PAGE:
In case of the present invention, the generated noise level of the device is masked by the set noise of the car radio itself. This means that the noise level of the device is lower than the set level and it cannot be measured separately. Accordingly, in practice it can be said that production of noise by the air purifier can successfully be prevented by means of the present invention.
We have further carried out number of experiments to determine an optimum range of the resistance to be used. FIG. 7 shows result of the experiments. In FIG. 7, an ordinate on righthand side shows voltage loss and the curve indicated by VL represents this voltage loss. The abscissa carries resistance value in MΩ. This means that if the resistance value is increased the voltage loss increases accordingly. Another ordinate on the lefthand side indicates the noise level in dB. The corresponding data are given by a curve NL. From this curve it can be said that the noise level decreases rather suddenly with an increase of the resistance value but it becomes somewhat constant at around a resistance of 2 MΩ or more. From both curves VL and NL, an effective range ER can be determined. The range ER of 500 kΩ to 2 MΩ has turned out to be most convenient judging from both the noise level and from the voltage loss.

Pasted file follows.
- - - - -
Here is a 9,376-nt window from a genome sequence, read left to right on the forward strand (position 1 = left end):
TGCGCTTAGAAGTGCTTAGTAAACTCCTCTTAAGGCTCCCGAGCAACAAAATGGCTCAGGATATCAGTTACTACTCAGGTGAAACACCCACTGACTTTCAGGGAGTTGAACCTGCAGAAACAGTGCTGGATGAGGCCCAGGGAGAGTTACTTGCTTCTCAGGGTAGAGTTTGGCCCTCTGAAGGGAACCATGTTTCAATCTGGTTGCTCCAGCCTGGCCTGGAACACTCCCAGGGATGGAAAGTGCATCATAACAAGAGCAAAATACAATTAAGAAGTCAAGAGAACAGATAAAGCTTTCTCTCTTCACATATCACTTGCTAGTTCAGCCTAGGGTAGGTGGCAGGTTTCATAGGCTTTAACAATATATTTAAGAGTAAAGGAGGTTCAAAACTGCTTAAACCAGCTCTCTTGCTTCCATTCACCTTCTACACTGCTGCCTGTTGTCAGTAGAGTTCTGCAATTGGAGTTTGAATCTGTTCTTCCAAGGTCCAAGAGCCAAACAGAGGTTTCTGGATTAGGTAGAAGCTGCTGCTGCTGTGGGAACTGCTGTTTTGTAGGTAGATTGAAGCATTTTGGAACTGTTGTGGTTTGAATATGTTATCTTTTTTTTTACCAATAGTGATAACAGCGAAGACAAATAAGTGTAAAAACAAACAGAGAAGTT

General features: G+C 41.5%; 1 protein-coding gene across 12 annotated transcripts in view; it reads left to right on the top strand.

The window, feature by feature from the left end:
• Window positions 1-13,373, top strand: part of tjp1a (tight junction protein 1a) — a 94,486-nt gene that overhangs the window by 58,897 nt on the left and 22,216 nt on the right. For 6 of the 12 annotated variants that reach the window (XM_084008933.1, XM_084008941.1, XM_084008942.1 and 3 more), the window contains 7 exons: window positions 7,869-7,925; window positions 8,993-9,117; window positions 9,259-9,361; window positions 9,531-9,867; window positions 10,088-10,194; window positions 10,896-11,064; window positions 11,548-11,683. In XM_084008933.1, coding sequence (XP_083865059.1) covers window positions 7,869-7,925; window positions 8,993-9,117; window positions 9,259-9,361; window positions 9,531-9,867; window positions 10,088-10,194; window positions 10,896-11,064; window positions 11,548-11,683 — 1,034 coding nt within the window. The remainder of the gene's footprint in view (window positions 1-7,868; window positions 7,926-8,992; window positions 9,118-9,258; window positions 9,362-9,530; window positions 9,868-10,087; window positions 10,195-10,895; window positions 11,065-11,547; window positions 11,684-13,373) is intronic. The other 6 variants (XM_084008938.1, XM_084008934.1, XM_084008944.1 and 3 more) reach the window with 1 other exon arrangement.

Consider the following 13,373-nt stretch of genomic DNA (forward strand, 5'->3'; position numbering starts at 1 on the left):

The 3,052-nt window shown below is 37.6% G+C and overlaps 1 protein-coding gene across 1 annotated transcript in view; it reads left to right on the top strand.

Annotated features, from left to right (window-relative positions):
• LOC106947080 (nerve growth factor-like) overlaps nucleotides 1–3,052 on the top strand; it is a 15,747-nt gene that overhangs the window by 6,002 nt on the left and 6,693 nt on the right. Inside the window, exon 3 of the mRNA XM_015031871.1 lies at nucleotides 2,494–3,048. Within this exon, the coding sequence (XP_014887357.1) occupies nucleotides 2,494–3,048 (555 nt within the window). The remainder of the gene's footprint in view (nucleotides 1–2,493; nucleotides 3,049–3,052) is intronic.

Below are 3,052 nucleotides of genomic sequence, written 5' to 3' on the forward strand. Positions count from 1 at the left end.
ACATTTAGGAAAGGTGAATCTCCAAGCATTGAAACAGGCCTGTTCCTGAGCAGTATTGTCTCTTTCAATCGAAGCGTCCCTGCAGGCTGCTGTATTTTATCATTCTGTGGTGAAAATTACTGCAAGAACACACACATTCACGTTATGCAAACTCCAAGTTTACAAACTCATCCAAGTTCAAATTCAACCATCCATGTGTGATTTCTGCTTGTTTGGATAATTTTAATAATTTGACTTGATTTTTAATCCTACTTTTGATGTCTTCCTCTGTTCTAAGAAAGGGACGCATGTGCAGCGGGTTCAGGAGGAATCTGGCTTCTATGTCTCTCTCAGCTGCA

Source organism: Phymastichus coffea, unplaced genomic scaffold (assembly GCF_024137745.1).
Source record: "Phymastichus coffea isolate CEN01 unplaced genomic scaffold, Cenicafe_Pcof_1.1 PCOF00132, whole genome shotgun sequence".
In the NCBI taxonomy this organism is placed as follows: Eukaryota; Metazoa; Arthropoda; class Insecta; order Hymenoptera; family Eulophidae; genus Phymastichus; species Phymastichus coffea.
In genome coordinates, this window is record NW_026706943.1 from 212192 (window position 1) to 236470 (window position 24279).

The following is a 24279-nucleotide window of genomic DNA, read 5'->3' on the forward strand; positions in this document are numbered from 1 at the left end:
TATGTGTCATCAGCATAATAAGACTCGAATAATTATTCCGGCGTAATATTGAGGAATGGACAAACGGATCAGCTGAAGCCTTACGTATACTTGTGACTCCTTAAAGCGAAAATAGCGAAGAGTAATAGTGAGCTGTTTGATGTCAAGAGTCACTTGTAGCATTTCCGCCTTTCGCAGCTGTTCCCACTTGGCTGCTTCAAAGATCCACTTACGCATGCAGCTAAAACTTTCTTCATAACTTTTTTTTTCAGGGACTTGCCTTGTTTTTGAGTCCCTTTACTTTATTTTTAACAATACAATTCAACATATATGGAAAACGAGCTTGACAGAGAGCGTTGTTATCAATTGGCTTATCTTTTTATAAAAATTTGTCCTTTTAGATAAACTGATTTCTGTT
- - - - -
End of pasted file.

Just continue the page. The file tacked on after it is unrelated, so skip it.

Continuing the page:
Further it has been confirmed that resistance value of the above range may better be achieved by series connecting a number of resistances R1.sbsb.a, R1.sbsb.b, R1.sbsb.c, etc. (see FIG. 3b) rather than by using a single resistor R1 (FIG. 3a). This is considered to occur by reason of decreasing the parallel stray capacitance Cp by the series connection of the resistors and also by increasing stray capacitance Cg to ground.
In general, the high voltage generating portion contains certain amount of stray capacitance. Accordingly, even after switching off the main source of the air purifier, there is a danger of becoming shocked if one touches the dust collector portion. However, by inserting high resistances in the output circuit according to the present invention an additional advantage may be obtained in that shocking can be mitigated.